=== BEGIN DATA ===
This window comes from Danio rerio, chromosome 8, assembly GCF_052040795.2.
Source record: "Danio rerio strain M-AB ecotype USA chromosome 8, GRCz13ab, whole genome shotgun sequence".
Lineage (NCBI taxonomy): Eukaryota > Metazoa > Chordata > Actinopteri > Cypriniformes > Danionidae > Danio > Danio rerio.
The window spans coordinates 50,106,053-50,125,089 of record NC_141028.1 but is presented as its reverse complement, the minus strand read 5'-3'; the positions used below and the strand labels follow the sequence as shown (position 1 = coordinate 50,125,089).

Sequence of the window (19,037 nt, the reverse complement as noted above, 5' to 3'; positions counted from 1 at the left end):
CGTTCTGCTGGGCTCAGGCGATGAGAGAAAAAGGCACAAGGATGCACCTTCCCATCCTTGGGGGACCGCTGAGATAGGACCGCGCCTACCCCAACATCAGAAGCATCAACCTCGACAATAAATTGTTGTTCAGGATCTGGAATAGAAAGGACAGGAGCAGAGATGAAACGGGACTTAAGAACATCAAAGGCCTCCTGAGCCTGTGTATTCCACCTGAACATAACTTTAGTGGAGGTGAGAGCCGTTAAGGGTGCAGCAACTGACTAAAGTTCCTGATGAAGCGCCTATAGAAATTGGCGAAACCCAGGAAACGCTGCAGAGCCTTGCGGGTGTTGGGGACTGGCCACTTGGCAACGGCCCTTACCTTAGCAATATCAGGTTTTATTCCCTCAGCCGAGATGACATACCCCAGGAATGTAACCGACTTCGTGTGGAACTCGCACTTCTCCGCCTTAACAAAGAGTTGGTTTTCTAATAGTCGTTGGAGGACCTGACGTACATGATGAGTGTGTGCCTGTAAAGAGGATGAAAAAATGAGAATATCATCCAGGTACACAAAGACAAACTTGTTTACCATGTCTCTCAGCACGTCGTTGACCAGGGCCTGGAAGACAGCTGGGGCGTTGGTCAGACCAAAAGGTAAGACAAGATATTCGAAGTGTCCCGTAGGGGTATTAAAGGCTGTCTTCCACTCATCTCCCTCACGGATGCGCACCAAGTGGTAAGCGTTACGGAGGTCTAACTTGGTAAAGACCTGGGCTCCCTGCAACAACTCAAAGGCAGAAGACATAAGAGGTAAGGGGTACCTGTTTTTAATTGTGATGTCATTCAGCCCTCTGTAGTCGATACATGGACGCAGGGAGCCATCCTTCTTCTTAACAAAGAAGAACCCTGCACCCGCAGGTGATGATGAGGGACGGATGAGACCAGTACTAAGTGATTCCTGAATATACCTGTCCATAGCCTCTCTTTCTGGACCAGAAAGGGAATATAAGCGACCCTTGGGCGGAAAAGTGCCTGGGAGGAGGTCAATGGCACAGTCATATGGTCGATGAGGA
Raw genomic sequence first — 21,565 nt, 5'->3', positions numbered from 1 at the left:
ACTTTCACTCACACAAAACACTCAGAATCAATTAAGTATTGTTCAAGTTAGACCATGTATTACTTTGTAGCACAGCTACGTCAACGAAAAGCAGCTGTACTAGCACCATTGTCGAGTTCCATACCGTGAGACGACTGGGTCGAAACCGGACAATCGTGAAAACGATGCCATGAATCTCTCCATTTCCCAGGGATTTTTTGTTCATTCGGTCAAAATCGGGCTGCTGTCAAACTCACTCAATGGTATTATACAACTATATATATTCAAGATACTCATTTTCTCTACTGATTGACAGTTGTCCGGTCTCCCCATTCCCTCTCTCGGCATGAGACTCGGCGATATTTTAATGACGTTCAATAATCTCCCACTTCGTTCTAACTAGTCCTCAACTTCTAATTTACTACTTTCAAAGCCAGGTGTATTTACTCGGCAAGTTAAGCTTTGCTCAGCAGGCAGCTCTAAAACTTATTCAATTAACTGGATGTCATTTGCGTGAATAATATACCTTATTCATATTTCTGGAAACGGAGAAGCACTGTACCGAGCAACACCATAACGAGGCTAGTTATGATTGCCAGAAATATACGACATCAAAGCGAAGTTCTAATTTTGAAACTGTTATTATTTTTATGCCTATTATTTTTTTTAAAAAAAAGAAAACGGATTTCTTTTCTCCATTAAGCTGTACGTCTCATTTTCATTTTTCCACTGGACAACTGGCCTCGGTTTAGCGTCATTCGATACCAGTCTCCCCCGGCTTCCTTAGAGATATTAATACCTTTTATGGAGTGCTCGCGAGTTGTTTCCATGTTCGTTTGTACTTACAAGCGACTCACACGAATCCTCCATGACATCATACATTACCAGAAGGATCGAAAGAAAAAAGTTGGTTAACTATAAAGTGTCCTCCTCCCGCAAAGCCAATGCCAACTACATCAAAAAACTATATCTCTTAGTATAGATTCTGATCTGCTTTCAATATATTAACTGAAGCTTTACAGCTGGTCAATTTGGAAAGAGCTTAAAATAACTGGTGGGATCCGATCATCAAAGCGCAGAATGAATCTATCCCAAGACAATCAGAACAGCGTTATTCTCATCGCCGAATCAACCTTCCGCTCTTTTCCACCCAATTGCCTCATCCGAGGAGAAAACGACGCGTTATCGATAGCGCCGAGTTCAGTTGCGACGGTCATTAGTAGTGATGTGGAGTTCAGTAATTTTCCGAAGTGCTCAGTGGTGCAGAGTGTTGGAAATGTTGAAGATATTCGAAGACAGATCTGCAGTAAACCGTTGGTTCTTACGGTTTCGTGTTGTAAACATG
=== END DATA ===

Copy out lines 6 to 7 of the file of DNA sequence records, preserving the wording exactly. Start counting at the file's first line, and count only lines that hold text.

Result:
CGTTCTGCTGGGCTCAGGCGATGAGAGAAAAAGGCACAAGGATGCACCTTCCCATCCTTGGGGGACCGCTGAGATAGGACCGCGCCTACCCCAACATCAGAAGCATCAACCTCGACAATAAATTGTTGTTCAGGATCTGGAATAGAAAGGACAGGAGCAGAGATGAAACGGGACTTAAGAACATCAAAGGCCTCCTGAGCCTGTGTATTCCACCTGAACATAACTTTAGTGGAGGTGAGAGCCGTTAAGGGTGCAGCAACTGACTAAAGTTCCTGATGAAGCGCCTATAGAAATTGGCGAAACCCAGGAAACGCTGCAGAGCCTTGCGGGTGTTGGGGACTGGCCACTTGGCAACGGCCCTTACCTTAGCAATATCAGGTTTTATTCCCTCAGCCGAGATGACATACCCCAGGAATGTAACCGACTTCGTGTGGAACTCGCACTTCTCCGCCTTAACAAAGAGTTGGTTTTCTAATAGTCGTTGGAGGACCTGACGTACATGATGAGTGTGTGCCTGTAAAGAGGATGAAAAAATGAGAATATCATCCAGGTACACAAAGACAAACTTGTTTACCATGTCTCTCAGCACGTCGTTGACCAGGGCCTGGAAGACAGCTGGGGCGTTGGTCAGACCAAAAGGTAAGACAAGATATTCGAAGTGTCCCGTAGGGGTATTAAAGGCTGTCTTCCACTCATCTCCCTCACGGATGCGCACCAAGTGGTAAGCGTTACGGAGGTCTAACTTGGTAAAGACCTGGGCTCCCTGCAACAACTCAAAGGCAGAAGACATAAGAGGTAAGGGGTACCTGTTTTTAATTGTGATGTCATTCAGCCCTCTGTAGTCGATACATGGACGCAGGGAGCCATCCTTCTTCTTAACAAAGAAGAACCCTGCACCCGCAGGTGATGATGAGGGACGGATGAGACCAGTACTAAGTGATTCCTGAATATACCTGTCCATAGCCTCTCTTTCTGGACCAGAAAGGGAATATAAGCGACCCTTGGGCGGAAAAGTGCCTGGGAGGAGGTCAATGGCACAGTCATATGGTCGATGAGGA
Raw genomic sequence first — 21,565 nt, 5'->3', positions numbered from 1 at the left: